The US is a little obsessed with rags-to-riches and the idea that if you don't want to starve to death or want health care you have to EARN IT and PULL YOURSELF UP BY YOUR BOOTSTRAPS. People donate to charities in the same breath as yelling at homeless panhandlers to get a job. Our society is sick and compassion is lacking where it is most needed. This problem isn't unique to America by any measure, but it is quite pronounced here...

EDIT: berryblondeboys thanks I just threw up all over myself. GOOOOOODNESS does that ever affirm my "not owning a TV."

Where are you going nelie? I'm off to Utah soon for 2 weeks of hiking and reading Timothy Leary and Alan Watts in the middle of the desert with BF. =)

04-11-2014, 03:36 PM
The US is seriously messed up in their thinking of work/life. And that awful Cadillac commercial just proved it:

That they thought this was a GOOD commercial is frightening.

I prefer this spoof - but it shouldn't be a spoof. Ford didn't make it, but they did endorse it:

I completely agree, berryblondeboys! The values in the US are way off. I hate the Cadillac commercial.

I was a complete failure at work/life balance. I worked in Silicon Valley, where companies constantly lay off people and the cost of living is ridiculous. The mindset in most of the places I worked was that you can't work enough hours, especially with cell phones and email. The competition and backstabbing were out of control. If you took a vacation, you better hope that nothing goes wrong at the job while you are away.

It wasn't that I was so ambitious or wanted to be rich, I just wanted to make a living.

After too many years of that, I moved out of the area and started working in another field. The problems were the same.

After 25 years of a lot of stress and BS from terrible bosses and a few bad coworkers, I have retired. Unfortunately, all of those years took a toll. I am completely burned out and very depressed. Fortunately, I really liked my work. I am just hoping that I can get my old self back. I think that I can do that by helping others who are less fortunate. Volunteering for good causes will help bring balance back to my life.

04-11-2014, 03:42 PM
EDIT: berryblondeboys thanks I just threw up all over myself. GOOOOOODNESS does that ever affirm my "not owning a TV."

LOL... I don't watch TV almost ever, but I did watch the Olympics. It was on every five seconds through the Olympics. That and one where the babysitter upped her charges because if the family could afford a luxury mini van, they could afford to pay her more. Yes... another GREAT commercial.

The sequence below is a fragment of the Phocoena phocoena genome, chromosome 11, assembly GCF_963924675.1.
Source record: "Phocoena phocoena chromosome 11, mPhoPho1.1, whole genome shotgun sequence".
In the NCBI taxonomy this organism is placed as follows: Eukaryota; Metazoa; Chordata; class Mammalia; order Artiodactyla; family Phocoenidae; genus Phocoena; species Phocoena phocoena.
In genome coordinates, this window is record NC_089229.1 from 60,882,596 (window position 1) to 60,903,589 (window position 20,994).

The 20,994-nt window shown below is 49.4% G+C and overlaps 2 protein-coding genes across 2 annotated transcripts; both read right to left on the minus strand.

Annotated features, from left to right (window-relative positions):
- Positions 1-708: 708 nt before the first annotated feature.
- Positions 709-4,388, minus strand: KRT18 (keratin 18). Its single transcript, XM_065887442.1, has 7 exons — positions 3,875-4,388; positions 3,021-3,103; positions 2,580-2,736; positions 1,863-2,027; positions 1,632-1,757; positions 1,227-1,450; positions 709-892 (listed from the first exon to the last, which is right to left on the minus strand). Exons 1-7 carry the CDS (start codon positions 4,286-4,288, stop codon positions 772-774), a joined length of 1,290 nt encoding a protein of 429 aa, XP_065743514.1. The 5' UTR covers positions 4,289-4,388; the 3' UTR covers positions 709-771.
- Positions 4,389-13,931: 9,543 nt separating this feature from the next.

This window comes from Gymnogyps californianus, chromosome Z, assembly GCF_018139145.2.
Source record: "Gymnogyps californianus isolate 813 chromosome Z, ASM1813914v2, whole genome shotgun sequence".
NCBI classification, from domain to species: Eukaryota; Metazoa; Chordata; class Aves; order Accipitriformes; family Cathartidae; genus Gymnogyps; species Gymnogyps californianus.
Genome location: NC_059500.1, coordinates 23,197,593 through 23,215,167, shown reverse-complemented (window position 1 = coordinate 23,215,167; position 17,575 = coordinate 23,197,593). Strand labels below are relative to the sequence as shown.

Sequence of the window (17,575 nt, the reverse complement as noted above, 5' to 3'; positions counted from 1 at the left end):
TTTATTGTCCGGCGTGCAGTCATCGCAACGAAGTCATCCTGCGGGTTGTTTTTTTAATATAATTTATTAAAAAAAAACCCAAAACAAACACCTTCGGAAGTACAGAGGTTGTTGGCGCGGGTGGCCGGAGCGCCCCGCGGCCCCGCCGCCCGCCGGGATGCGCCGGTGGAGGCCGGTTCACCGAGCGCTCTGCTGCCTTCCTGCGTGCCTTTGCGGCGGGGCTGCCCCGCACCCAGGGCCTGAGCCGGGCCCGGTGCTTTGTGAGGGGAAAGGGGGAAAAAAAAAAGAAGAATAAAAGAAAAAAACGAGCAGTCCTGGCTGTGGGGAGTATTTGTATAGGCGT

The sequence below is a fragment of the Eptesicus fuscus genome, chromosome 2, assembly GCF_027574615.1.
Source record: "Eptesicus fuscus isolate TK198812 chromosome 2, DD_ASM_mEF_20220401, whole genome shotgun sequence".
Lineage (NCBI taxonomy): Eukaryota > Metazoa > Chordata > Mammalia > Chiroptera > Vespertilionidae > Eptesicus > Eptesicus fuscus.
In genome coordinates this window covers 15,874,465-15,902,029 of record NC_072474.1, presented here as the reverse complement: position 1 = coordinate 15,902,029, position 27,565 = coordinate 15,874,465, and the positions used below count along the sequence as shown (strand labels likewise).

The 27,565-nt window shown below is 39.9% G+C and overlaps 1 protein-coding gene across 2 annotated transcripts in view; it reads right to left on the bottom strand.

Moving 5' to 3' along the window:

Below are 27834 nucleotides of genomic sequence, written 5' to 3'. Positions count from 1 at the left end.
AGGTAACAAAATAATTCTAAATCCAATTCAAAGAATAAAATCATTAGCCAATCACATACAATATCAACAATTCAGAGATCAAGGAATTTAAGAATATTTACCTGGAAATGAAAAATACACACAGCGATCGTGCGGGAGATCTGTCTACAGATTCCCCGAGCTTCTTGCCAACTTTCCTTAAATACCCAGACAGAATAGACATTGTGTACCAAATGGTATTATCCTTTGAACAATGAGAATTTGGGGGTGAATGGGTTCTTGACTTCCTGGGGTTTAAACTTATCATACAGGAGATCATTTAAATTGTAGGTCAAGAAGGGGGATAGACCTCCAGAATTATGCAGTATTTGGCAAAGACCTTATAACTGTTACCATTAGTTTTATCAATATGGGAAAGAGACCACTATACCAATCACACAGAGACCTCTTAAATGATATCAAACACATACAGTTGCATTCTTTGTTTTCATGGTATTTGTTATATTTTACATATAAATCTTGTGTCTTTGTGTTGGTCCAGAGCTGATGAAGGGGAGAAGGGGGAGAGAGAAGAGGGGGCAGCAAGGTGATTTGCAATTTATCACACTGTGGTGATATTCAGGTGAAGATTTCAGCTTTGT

Olympics ended - so did my TV watching save Cosmos -which we fast foward through commercials as we watch it next day.

04-11-2014, 03:47 PM
I realized I didn't close my thought above but long vacations and shorter work weeks in other countries not only goes along with the local philosophy but also helps with unemployment rates. If you need more work done, then you have to hire more workers rather than overwork your existing workers.

I will say I have some frustration with my company as they are laying off people but expecting more work to be done. I wish them luck with that.

Krampus, I'm going to Italy. Which reminds me, some of the things I've read indicate Italy moves slower than the US, so practice patience. I'm down with that.

I've wanted to go hiking in Utah but I haven't made it there yet. Someday.

04-11-2014, 07:34 PM
Yes nelie, that's what they call downsizing. Downsizing the work force buy not downsizing the workload. I know many people who work more hours, do more grueling work, get the same pay yet cost of living goes up.

Italy, fantastic! I love it there it's quite beautiful and good food everywhere. Count your lucky stars you eat carbs!

04-11-2014, 08:20 PM
Melissa that Cadillac advert is hilarious :D

I get 5.6 weeks paid holidays per year and always use them all, even if I'm just going to spend the time relaxing at home. I save up for holidays abroad, we go generally every second year, usually to Greece for 2 weeks. Holidays are important to me, I love travelling. My workplace has a policy where we must request our holiday days off for the year by a certain date, my boss is good at ensuring we get our requests in and we get all the time we are entitled to.

04-12-2014, 03:27 PM
I've never seen that commercial before...that was something else though....

For me, a lot of my views are shaped by my childhood/20s. Growing up very poor we never went on vacation. We never even went to a restaurant. Never. I started going out to eat in my early 20s when I was making my own $ to do so. And the same with vacations. So frankly I have no sympathy for people that haven't been away for years and years.


I do believe that away from work time is important. I just think people get spoiled in thinking it only counts if they are on an island or a ski resort somewhere. Away from work time can be going to a local park, watching movies with your kids or lazy days in bed. I think the key is are you able to unplug mentally from work to enjoy those moments?

It doesn't matter if you take a month off work and fly to the moon. If your mind is still thinking about work, obsessing, worrying, planning etc...then you never really left work anyway.

Work/ home balance is not about how long or how far you can get away from work. Its about how able you are to leave it at work. Unfortunately not all jobs allow that, but generally speaking.

04-14-2014, 07:18 PM
Well, I think France kind of takes it too far when they make it the law. You can't have second jobs there, either, because it takes away from work someone without a job could have. It makes it hard in France to ever get ahead.

Anyway, to your point: At my last job I had more problems with work life balance- I was working 50 hours a week minimum (usually more), my commute was 2-3 hours a day depending on conditions, and I worked in a place where people stabbed you in the back all the time. I finally saw the handwriting on the wall and left. My current job pays $10K a year less (but I had to work up to that- I started $30K a year less), I have a 10 minute commute, I almost never work overtime, and I'm valued instead of backstabbed.

Sometimes changing companies is the way to go.